Friday, April 17, 2015

PHRASES AND ORIGINS: PART THREE - Domestic life



As I lead a fairly domesticated life, as well as being a writer and artist - and as I love to cook and garden, I sometimes wonder how some well-known yet, rather obscure phrases seem to start with edible items or from the old arts of cookery. Or do they??




 A Hard-boiled Man. 






In the phrase, "He's a hard-boiled man.", it would make sense to think the origins of it had to do with an hard-boiled egg, right? Everyone I asked said that's what they assumed regarding the origin of the phrase. 


I thought it meant someone who was "hard-boiled" like an egg with no soft centre and an attitude of "their way or the highway." 

Well, apparently it has nothing to do with eggs at all, although it does come from a domestic activity. Women of early settlement years in North America, used lye soap - and often washed clothes in an open stream or cold water. But white fabrics could turn grubby and gray very fast -- so once every month or so, the more fastidious homemaker would boil her "whites" in a huge pot until all the dirt was washed out. Then she would starch important pieces, such her husband's "going to church" shirt and her bit of lace -  with a paste she made herself. 


Sometimes, she would miscalculate and get her husband's shirts so stiff with starch, they would actually become hard. So this term often passed to the man himself, and the hard-boiled America male emerged!



Starched shirt c 1850


Note: I still like the idea of the hard-boiled egg. Shell intact, but hard inside with no soft center. But that is not the origin of the phrase!









 I'll Eat My Hat! 







Homer Travestie (A Burlesque Translation of Homer), 1797:

"For though we tumble down the wall,
And fire their rotten boats and all
I'll eat my hat, if Jove don't drop us,
Or play some queer rogue's trick to stop us."


How can this be related to the kitchen or domesticity? Well, here's why! 

More than a few centuries ago, if someone lost a bet of any kind, they might say, "If I lose again, I'll eat my hat!" 

Now, if someone ever has the intention of actually doing this, it would be a very good idea for them to know the etymology of this hat-eating lark. You see ... eating your hat is not about shoveling tweed, felt or fur into your mouth; be it a cap, a hood, a leather stetson, chapeau, tam, or trilby. Scholars of food, claim it actually refers to a culinary product called a "Hatte".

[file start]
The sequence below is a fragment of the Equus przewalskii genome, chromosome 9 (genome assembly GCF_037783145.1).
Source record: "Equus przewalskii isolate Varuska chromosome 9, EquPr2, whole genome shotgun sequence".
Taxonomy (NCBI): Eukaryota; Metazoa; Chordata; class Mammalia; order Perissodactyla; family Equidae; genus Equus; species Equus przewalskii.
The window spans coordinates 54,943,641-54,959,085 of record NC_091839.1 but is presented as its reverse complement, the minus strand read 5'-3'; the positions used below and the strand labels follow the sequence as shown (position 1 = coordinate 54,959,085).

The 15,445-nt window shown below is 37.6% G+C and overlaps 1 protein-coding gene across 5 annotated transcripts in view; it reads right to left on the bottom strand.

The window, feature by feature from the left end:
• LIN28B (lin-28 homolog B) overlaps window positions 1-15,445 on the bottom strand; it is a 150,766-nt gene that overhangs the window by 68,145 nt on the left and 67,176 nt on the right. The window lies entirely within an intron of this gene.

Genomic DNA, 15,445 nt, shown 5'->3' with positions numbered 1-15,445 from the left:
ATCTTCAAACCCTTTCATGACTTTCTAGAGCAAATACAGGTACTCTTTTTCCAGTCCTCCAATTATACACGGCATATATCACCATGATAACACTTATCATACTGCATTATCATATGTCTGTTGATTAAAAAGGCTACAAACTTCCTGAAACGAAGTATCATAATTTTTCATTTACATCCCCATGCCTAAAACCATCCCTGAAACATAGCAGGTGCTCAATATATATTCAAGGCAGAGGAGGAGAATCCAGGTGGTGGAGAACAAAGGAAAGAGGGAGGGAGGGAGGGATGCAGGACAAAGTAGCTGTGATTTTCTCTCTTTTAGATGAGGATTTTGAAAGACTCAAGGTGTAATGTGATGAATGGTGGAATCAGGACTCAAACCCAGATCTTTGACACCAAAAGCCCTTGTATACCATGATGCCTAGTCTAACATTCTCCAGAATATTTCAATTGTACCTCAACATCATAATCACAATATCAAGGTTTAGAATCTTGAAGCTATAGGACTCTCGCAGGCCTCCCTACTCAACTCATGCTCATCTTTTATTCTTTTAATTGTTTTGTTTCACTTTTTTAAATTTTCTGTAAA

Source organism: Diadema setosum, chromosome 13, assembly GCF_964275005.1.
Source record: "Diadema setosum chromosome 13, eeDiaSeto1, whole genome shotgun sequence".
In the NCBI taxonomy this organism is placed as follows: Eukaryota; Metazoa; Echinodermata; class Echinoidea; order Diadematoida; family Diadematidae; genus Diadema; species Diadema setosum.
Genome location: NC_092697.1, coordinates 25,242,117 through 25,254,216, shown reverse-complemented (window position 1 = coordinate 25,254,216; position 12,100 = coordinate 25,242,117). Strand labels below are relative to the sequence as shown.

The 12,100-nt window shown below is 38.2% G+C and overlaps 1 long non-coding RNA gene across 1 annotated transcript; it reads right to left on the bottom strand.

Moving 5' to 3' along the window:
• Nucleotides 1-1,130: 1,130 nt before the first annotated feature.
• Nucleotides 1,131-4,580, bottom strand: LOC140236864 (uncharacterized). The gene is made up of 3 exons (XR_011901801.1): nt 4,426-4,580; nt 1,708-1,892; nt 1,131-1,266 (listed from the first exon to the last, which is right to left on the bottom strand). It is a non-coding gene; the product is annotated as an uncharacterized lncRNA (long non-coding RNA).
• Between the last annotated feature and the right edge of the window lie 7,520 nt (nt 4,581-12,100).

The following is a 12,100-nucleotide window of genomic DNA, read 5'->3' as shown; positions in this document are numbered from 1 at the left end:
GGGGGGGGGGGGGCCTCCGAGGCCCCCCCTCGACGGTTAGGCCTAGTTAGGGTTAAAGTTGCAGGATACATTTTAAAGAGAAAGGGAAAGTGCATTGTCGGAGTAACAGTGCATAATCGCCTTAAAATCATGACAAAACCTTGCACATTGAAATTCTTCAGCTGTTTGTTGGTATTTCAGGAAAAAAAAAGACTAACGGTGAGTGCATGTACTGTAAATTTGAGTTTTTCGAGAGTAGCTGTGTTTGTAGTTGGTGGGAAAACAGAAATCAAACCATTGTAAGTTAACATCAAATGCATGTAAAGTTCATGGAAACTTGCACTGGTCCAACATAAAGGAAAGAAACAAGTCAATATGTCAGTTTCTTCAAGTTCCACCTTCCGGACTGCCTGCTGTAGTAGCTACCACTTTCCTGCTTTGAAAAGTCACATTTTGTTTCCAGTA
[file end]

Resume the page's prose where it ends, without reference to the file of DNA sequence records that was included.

Mrs. Alexander's editing of an Medieval Cookery book which I recently downloaded to my iBooks files: A Noble Boke of Cookry Ffor a Prynce Houssolde or Eny other Estately Houssholde. Reprinted Verbatim from a Rare Manuscript in the Holham Collection, gives the following information regarding "Hattes". 


"Hattes are made of eggs, veal, dates, saffron, salt and more." Apparently they were dense and not very easy to eat.


To mak hattes in flesche tyme: Medieval Cookery
To mak hattes in flesshe tyme mak a paiste of pure 
flour, knodene with yolks of eggs and mak a stuf 
vele or pork sodene tender and ground with yolks of 
eggs putther to mary diced and dates mynced
smalle and raissins of corrans with sugur saffron and salt
and pouder mellid to gedur in paiste and wound foilles of 
the brod of a saucere as thyn as ye may dryf them and
dryf them that the bredes may cuver to the middes of
the foile then turn them to gedur that the bredes of
the inor sid met all about and lesse the bred and turn
upward without in the manner of an hatte and close 
welle the eggs that they hold full ther in and luk the 
stuf haue a good batter made with yolks of eggs and
flour of whet the open sid that is downward luk ther
in that the stuf be clossed and so set it in hot grece up
right and when the battur is fried lay them doun and 
serve them.

Also:
Period 15th Century, England
Other source "An Ordinance of Pottage"
Hattes: Small meat-filled pastries that resemble medieval hats

...make your pastry on round foils of the breadth of a saucer, as thin as may be drawn. Turn it double, that the edges may come to the middle of the foil; then turn it together that the edges on the bigger side meet all about, & the smaller side turn upward without in the manner of a hat. And close well the edges that they hold well. Fill there-on your stuffing. Have a batter of yolks of eggs & wheat flour in the open side that is toward. Look there-in the stuffing be closed, & set it in hot grease upright. When the batter is fried, you may lay it down & fry it all over.








Bring Home the Bacon






I always thought this referred to men or women who worked hard and brought home enough money for food. Or, perhaps, it was a hunting reference. 

It actually refers to a competition, first recorded in 1445! 


At a church in Essex county, England, a "flitch of bacon" was given out annually to one married couple, who, after a year of marriage had lived in the greatest fidelity, peace and harmony. Couples would come forward and be questioned by a jury of six unmarried men and six unmarried women. Only the couple who could prove, in some way, that they had performed the highest forms of domestic amity, would get the pork. So the winners would bring home the bacon!


A flitch of bacon, by the way, is the entire side of a hog, salted and cured. 


Here is a reenactment of the carrying in of a flitch of bacon in Essex:










Eating Humble Pie

Blueberry pie on the old cook stove at my cabin 
Copyright, Margaret Buffie


Now here's one saying, I really had no idea about. I knew what it meant. Eating humble pie was finding yourself in the wrong and having to admit it. To apologize was to eat humble pie. But where did it originate? Did it refer to an actual pie?